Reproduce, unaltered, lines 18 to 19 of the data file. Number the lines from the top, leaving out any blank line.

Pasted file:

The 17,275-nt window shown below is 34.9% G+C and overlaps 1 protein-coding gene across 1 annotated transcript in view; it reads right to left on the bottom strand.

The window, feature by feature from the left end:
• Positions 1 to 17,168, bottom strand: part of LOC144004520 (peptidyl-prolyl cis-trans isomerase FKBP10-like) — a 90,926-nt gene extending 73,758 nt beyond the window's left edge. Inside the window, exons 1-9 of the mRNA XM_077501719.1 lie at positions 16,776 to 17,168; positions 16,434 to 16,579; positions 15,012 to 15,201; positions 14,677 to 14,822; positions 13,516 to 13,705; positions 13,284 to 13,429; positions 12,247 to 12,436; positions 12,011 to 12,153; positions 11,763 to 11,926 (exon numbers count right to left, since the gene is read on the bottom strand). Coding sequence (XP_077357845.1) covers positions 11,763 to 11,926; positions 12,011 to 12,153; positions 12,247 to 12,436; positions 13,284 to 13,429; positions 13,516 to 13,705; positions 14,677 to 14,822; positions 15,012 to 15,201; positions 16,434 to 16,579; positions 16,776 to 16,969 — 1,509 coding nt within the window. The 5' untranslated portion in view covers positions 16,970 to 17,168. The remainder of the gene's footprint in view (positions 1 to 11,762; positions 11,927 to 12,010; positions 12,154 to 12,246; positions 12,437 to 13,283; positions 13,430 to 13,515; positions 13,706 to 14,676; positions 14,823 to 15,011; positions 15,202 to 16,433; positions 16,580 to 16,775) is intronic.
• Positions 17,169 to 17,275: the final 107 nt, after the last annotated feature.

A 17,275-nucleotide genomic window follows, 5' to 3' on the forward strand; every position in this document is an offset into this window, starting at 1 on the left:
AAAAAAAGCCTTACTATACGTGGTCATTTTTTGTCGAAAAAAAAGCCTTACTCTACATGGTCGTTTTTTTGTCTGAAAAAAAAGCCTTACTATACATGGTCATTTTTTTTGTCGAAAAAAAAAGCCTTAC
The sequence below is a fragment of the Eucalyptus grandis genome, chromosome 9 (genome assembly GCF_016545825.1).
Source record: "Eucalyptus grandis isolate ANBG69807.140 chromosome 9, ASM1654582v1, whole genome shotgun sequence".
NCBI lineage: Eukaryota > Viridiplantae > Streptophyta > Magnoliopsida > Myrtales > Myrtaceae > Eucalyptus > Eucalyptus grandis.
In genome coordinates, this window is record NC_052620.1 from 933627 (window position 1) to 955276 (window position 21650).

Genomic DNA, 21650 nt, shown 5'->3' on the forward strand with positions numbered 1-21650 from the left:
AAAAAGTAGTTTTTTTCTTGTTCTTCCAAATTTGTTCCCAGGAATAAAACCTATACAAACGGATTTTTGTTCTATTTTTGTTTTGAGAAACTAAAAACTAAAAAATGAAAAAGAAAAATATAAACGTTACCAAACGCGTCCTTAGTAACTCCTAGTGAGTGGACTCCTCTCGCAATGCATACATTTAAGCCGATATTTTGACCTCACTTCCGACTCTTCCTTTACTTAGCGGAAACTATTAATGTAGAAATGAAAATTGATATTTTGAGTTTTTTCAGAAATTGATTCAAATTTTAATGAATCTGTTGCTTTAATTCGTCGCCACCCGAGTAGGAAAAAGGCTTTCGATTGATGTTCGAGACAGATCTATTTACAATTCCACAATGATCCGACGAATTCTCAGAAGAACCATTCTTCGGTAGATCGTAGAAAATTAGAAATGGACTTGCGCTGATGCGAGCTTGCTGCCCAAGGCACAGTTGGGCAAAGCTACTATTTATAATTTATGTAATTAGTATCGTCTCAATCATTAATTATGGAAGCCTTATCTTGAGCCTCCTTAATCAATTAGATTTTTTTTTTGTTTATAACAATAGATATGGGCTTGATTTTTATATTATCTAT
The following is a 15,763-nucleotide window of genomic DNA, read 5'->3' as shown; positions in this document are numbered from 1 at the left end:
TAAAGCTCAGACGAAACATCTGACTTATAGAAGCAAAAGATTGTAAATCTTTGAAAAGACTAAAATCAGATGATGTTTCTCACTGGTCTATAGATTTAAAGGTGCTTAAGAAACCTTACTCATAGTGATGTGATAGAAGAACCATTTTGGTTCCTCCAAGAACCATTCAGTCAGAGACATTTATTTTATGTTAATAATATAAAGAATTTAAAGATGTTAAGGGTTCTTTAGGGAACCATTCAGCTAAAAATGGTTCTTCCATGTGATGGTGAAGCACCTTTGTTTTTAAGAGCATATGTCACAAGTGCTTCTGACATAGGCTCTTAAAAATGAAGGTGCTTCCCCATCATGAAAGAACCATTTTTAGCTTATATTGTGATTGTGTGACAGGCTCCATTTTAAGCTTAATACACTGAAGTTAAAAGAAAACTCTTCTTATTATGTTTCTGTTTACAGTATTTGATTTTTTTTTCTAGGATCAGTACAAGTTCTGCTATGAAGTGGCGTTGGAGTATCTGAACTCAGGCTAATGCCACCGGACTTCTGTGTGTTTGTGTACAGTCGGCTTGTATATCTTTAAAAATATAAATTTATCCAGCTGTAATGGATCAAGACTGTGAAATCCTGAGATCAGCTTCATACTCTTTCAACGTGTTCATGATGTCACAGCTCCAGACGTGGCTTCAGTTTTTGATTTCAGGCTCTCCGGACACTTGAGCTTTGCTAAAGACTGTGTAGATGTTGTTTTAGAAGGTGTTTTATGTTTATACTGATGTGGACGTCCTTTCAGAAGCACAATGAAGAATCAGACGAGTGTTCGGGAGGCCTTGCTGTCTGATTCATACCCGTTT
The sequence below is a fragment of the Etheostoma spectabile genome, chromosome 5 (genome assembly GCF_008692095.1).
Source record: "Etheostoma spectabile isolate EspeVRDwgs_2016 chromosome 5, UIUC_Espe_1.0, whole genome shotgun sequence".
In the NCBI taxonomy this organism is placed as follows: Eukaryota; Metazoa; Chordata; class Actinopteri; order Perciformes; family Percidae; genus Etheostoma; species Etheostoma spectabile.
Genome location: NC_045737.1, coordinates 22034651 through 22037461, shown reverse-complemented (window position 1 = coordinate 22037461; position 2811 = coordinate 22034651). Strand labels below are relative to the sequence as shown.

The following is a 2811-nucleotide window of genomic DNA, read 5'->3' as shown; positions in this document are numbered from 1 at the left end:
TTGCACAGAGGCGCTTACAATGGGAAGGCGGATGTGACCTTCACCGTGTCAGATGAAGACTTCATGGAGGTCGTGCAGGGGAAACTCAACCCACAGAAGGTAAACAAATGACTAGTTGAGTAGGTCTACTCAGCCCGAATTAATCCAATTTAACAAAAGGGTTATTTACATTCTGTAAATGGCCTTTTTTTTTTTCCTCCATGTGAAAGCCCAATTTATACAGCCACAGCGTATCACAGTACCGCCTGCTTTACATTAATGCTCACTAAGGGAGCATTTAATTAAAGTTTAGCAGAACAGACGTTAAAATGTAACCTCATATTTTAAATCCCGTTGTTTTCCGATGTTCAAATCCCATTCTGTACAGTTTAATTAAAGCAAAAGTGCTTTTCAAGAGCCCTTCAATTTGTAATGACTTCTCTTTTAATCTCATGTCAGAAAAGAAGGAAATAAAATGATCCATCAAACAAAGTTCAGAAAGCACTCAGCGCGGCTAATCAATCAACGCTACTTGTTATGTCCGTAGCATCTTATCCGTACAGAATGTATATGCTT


Genome location: NC_045737.1, coordinates 22034651 through 22037461, shown reverse-complemented (window position 1 = coordinate 22037461; position 2811 = coordinate 22034651). Strand labels below are relative to the sequence as shown.

The following is a 2811-nucleotide window of genomic DNA, read 5'->3' as shown; positions in this document are numbered from 1 at the left end: